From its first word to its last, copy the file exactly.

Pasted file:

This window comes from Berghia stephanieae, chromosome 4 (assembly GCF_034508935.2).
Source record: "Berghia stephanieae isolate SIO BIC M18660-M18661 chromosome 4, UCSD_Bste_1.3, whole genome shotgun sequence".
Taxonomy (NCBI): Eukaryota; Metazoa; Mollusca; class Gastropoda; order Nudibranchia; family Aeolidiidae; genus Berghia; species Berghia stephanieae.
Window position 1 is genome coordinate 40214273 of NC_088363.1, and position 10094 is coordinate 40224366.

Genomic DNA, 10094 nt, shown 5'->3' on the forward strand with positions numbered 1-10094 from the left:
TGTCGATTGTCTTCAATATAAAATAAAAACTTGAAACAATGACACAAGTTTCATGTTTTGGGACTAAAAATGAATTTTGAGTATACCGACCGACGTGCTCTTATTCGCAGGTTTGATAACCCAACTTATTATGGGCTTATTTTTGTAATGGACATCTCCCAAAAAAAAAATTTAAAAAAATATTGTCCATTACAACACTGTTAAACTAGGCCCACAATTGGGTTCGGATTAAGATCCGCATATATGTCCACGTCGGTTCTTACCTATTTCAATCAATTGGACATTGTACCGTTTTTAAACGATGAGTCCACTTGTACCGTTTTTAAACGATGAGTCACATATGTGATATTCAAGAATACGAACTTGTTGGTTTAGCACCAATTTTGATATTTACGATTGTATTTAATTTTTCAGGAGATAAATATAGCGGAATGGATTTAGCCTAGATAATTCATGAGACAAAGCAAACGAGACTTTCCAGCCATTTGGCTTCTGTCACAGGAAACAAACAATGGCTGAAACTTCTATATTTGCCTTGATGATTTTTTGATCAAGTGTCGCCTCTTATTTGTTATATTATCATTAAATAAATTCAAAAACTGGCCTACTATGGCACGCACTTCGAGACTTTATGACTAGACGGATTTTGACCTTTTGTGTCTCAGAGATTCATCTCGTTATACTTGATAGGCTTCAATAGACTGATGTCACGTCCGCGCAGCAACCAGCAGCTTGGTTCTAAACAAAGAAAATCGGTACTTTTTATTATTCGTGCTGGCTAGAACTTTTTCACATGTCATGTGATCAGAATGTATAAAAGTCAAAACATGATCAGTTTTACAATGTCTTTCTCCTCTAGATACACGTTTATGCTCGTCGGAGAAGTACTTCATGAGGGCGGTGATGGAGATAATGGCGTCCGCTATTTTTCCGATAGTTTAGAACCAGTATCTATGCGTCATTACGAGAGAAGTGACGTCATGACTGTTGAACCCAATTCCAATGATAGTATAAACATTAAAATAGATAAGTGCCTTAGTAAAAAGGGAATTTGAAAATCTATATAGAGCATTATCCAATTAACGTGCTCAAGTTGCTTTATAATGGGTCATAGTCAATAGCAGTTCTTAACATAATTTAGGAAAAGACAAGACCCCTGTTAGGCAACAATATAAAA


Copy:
This window comes from Berghia stephanieae, chromosome 4 (assembly GCF_034508935.2).
Source record: "Berghia stephanieae isolate SIO BIC M18660-M18661 chromosome 4, UCSD_Bste_1.3, whole genome shotgun sequence".
Taxonomy (NCBI): Eukaryota; Metazoa; Mollusca; class Gastropoda; order Nudibranchia; family Aeolidiidae; genus Berghia; species Berghia stephanieae.
Window position 1 is genome coordinate 40214273 of NC_088363.1, and position 10094 is coordinate 40224366.

Genomic DNA, 10094 nt, shown 5'->3' on the forward strand with positions numbered 1-10094 from the left:
TGTCGATTGTCTTCAATATAAAATAAAAACTTGAAACAATGACACAAGTTTCATGTTTTGGGACTAAAAATGAATTTTGAGTATACCGACCGACGTGCTCTTATTCGCAGGTTTGATAACCCAACTTATTATGGGCTTATTTTTGTAATGGACATCTCCCAAAAAAAAAATTTAAAAAAATATTGTCCATTACAACACTGTTAAACTAGGCCCACAATTGGGTTCGGATTAAGATCCGCATATATGTCCACGTCGGTTCTTACCTATTTCAATCAATTGGACATTGTACCGTTTTTAAACGATGAGTCCACTTGTACCGTTTTTAAACGATGAGTCACATATGTGATATTCAAGAATACGAACTTGTTGGTTTAGCACCAATTTTGATATTTACGATTGTATTTAATTTTTCAGGAGATAAATATAGCGGAATGGATTTAGCCTAGATAATTCATGAGACAAAGCAAACGAGACTTTCCAGCCATTTGGCTTCTGTCACAGGAAACAAACAATGGCTGAAACTTCTATATTTGCCTTGATGATTTTTTGATCAAGTGTCGCCTCTTATTTGTTATATTATCATTAAATAAATTCAAAAACTGGCCTACTATGGCACGCACTTCGAGACTTTATGACTAGACGGATTTTGACCTTTTGTGTCTCAGAGATTCATCTCGTTATACTTGATAGGCTTCAATAGACTGATGTCACGTCCGCGCAGCAACCAGCAGCTTGGTTCTAAACAAAGAAAATCGGTACTTTTTATTATTCGTGCTGGCTAGAACTTTTTCACATGTCATGTGATCAGAATGTATAAAAGTCAAAACATGATCAGTTTTACAATGTCTTTCTCCTCTAGATACACGTTTATGCTCGTCGGAGAAGTACTTCATGAGGGCGGTGATGGAGATAATGGCGTCCGCTATTTTTCCGATAGTTTAGAACCAGTATCTATGCGTCATTACGAGAGAAGTGACGTCATGACTGTTGAACCCAATTCCAATGATAGTATAAACATTAAAATAGATAAGTGCCTTAGTAAAAAGGGAATTTGAAAATCTATATAGAGCATTATCCAATTAACGTGCTCAAGTTGCTTTATAATGGGTCATAGTCAATAGCAGTTCTTAACATAATTTAGGAAAAGACAAGACCCCTGTTAGGCAACAATATAAAA